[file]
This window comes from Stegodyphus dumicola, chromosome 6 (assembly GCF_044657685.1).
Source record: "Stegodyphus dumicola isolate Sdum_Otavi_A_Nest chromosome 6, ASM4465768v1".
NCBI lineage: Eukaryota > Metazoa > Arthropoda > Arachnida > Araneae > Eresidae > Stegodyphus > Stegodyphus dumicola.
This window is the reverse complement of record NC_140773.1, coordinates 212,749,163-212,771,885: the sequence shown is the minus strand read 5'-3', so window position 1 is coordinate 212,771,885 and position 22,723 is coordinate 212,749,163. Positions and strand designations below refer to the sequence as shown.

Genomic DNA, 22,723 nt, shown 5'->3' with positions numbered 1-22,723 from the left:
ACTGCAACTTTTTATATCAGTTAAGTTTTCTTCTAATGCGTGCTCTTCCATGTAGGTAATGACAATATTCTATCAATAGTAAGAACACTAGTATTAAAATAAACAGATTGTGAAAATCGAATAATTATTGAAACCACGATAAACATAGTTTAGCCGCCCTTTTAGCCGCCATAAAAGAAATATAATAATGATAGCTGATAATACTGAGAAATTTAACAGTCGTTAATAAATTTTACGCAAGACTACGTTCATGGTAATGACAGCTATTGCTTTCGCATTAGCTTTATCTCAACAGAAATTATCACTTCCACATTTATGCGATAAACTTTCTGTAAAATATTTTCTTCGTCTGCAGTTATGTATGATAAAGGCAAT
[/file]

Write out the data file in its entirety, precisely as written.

This window comes from Stegodyphus dumicola, chromosome 6 (assembly GCF_044657685.1).
Source record: "Stegodyphus dumicola isolate Sdum_Otavi_A_Nest chromosome 6, ASM4465768v1".
NCBI lineage: Eukaryota > Metazoa > Arthropoda > Arachnida > Araneae > Eresidae > Stegodyphus > Stegodyphus dumicola.
This window is the reverse complement of record NC_140773.1, coordinates 212,749,163-212,771,885: the sequence shown is the minus strand read 5'-3', so window position 1 is coordinate 212,771,885 and position 22,723 is coordinate 212,749,163. Positions and strand designations below refer to the sequence as shown.

Genomic DNA, 22,723 nt, shown 5'->3' with positions numbered 1-22,723 from the left:
ACTGCAACTTTTTATATCAGTTAAGTTTTCTTCTAATGCGTGCTCTTCCATGTAGGTAATGACAATATTCTATCAATAGTAAGAACACTAGTATTAAAATAAACAGATTGTGAAAATCGAATAATTATTGAAACCACGATAAACATAGTTTAGCCGCCCTTTTAGCCGCCATAAAAGAAATATAATAATGATAGCTGATAATACTGAGAAATTTAACAGTCGTTAATAAATTTTACGCAAGACTACGTTCATGGTAATGACAGCTATTGCTTTCGCATTAGCTTTATCTCAACAGAAATTATCACTTCCACATTTATGCGATAAACTTTCTGTAAAATATTTTCTTCGTCTGCAGTTATGTATGATAAAGGCAAT